Every New Year, people from around the world vow to improve their lives by setting resolutions.
Though well-intentioned, recent media reports suggest about 65 per cent of resolution-makers abandon their new habits within six weeks.
Though failure can be the most common outcome, one UBC Okanagan researcher says for those struggling with obesity, working to improve one’s health is a goal that shouldn’t be left behind.
Dr. Lesley Lutes is a Professor of Psychology in the Irving K. Barber Faculty of Arts and Social Sciences and Director of UBCO’s Centre for Obesity and Well-Being Research Excellence. She says no matter whether a person thinks they have failed, or what date the calendar says, today is the ideal time to make a change.
Dr. Lutes has dedicated much of her career to researching weight management strategies. In 2018, she and her colleagues from America’s University of North Carolina at Chapel Hill, and the University of Leeds in the United Kingdom, were awarded $1.7 million to study a comprehensive weight management program compared to do-it-yourself (DIY) dieting strategies. The research partially focused on using a new minimal monitoring system which is a part of the commercial Weight Watchers Freestyle program.
With the study now concluded, and preliminary results under review, Dr. Lutes discusses the study and shares advice on how to make a lasting change.
Do you have a sense of how significant the obesity problem is globally?
Since 1980, the prevalence of obesity has doubled in 73 countries and increased in many others. This is concerning because we know that an elevated body mass index is associated with numerous illnesses including cardiovascular disease and diabetes—and there are important linkages between obesity and cancer—which may ultimately translate into years of life lost.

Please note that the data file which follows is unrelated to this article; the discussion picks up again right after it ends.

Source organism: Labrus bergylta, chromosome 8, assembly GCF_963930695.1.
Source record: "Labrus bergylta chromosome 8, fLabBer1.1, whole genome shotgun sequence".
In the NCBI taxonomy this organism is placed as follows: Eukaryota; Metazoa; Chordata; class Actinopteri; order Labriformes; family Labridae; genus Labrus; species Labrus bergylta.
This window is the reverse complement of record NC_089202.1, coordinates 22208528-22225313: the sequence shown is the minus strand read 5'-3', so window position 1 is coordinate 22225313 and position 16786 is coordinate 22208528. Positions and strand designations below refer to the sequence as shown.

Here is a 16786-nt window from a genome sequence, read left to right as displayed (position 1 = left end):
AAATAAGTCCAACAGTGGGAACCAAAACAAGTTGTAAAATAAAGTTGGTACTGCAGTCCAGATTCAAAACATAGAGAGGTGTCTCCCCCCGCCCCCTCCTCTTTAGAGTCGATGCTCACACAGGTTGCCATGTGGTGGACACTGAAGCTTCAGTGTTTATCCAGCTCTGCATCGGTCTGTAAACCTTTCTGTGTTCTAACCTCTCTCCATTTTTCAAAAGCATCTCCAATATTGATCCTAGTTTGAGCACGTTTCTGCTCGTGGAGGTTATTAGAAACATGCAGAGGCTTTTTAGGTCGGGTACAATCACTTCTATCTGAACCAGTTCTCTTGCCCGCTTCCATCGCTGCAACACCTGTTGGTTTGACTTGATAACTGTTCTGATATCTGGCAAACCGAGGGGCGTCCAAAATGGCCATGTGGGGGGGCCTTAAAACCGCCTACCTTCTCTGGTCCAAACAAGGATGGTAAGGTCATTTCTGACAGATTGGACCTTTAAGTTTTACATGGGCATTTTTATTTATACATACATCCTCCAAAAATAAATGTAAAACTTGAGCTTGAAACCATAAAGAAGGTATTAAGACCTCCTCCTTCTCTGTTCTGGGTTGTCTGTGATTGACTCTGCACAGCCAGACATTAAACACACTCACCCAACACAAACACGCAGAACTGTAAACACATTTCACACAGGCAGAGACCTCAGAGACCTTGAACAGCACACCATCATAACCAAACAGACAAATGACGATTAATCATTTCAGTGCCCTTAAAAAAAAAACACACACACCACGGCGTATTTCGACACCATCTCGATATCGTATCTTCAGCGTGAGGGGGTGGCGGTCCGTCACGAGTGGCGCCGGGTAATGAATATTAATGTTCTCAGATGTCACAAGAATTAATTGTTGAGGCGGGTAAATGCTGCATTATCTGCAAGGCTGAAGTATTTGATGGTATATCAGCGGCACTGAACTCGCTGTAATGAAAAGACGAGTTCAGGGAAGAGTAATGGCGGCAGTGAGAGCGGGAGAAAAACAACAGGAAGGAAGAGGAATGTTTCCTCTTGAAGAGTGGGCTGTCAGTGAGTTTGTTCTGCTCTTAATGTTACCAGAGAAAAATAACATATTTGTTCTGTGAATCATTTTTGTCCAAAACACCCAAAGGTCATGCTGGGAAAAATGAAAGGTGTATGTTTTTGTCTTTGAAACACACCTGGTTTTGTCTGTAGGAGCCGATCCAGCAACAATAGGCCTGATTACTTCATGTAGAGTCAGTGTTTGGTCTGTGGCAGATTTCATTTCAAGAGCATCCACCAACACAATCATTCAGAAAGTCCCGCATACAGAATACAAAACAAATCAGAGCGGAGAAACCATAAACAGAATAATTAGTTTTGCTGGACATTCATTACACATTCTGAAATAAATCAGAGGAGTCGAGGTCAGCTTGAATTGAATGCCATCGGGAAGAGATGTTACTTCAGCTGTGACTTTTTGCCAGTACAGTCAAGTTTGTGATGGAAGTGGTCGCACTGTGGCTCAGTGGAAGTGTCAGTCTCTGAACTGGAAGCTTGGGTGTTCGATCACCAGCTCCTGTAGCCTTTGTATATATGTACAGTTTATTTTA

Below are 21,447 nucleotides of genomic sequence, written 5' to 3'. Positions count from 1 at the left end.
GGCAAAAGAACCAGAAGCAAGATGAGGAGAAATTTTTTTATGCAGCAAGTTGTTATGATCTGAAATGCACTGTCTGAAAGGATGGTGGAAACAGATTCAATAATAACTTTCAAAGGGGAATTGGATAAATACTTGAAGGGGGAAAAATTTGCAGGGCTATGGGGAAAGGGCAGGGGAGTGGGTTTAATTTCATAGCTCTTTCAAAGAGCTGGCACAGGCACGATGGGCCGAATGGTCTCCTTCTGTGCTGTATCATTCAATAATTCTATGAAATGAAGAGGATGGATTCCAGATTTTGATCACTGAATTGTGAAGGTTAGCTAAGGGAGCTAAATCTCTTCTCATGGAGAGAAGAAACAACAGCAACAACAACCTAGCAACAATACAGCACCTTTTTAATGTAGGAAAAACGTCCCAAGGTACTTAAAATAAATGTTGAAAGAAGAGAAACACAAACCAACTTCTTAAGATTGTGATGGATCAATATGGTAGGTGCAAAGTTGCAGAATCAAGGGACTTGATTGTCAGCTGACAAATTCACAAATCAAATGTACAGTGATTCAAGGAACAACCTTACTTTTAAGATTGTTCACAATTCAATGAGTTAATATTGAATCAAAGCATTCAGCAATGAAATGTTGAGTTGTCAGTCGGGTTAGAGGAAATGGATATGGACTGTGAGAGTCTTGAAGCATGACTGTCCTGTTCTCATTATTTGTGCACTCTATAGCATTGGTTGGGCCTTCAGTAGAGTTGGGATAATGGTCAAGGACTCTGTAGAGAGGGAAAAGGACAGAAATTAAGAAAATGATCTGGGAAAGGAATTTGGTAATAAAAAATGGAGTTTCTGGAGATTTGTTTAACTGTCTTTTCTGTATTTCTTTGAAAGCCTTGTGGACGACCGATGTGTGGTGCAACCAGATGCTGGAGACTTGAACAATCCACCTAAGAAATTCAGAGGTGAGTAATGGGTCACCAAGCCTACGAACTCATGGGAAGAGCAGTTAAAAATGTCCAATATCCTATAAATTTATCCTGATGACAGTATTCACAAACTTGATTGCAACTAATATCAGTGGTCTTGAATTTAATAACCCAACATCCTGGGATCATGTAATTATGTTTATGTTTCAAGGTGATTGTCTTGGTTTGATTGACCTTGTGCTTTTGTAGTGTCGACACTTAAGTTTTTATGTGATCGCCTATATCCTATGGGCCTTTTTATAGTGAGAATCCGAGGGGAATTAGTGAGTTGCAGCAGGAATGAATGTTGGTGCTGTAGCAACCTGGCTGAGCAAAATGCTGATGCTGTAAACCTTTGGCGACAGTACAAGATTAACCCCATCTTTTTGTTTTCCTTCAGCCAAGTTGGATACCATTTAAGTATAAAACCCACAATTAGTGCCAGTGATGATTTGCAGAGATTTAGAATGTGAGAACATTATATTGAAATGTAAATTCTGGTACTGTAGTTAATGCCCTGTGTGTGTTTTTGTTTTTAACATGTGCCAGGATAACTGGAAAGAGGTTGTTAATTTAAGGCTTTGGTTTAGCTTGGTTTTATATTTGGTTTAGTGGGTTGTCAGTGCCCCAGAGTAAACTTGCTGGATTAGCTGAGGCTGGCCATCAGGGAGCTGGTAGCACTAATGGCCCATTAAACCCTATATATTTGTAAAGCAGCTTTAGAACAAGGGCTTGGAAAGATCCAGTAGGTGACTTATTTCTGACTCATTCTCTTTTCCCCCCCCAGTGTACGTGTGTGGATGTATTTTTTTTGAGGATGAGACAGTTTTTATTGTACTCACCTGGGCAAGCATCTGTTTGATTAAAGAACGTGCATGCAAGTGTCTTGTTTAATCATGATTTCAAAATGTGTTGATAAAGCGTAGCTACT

Why did you decide to pursue this research?
We’ve long understood that self-monitoring is a key component to any weight-loss program, but it can also be very challenging to accomplish. We all have busy schedules. While food monitoring is a significant predictor of weight loss, traditional self-monitoring strategies are incredibly burdensome, requiring detailed food journals and measuring individual portions. Even when an effort is made to mitigate these burdens,engagement still inevitably decreases over time—almost going away altogether. And the consequence isweight regain over time.
We built this study on previous research published in 2020 where we found an approach that does not require self-monitoring of all foods and beverages produced significant weight loss and other physical and psychological improvements. That monitoring system is now a part of the Weight Watchers’ Freestyle program.
As more people are trying to improve their health and wellbeing, we wanted to compare this program to other weight management strategies and programs used by people, side by side, to help us understand which was more effective in real-world settings.
What is the Weight Watchers Freestyle program and what do your study results show in terms of its effectiveness?
Freestyle is a weight management program aimed at giving folks a little more flexibility in their monitoring. While it still uses Weight Watchers’ signature points system, it offers an expanded selection of zero points foods like vegetables, fruits and eggs—which means these foods can be consumed in addition to one’s daily point allotment without needing to be measured.
We found that among our sample of adults living with weight or obesity challenges, partial dietary monitoring, like the Freestyle program, resulted in greater weight loss compared to other DIY strategies. Greater weight loss for people in all three countries was recorded at both the three- and 12-month check-ins, which shows us there is more longevity in the program.
Why do you think partial dietary monitoring was more successful, and how can these results help people who are looking to embark on a healthier lifestyle?
Losing weight is hard, both physically and emotionally. I think any program that takes that into account and tries to support participants by providing them some flexibility is really helpful. It provides some sense of freedom in what can otherwise feel like a very strict one-size-fits-all approach where you either “succeed” or “fail.”
I’d also like to remind people that support matters. Change is hard, because life is hard. Be patient with yourself, take it one day at a time, and invest in people and things that are supporting you in improving your health and wellbeing.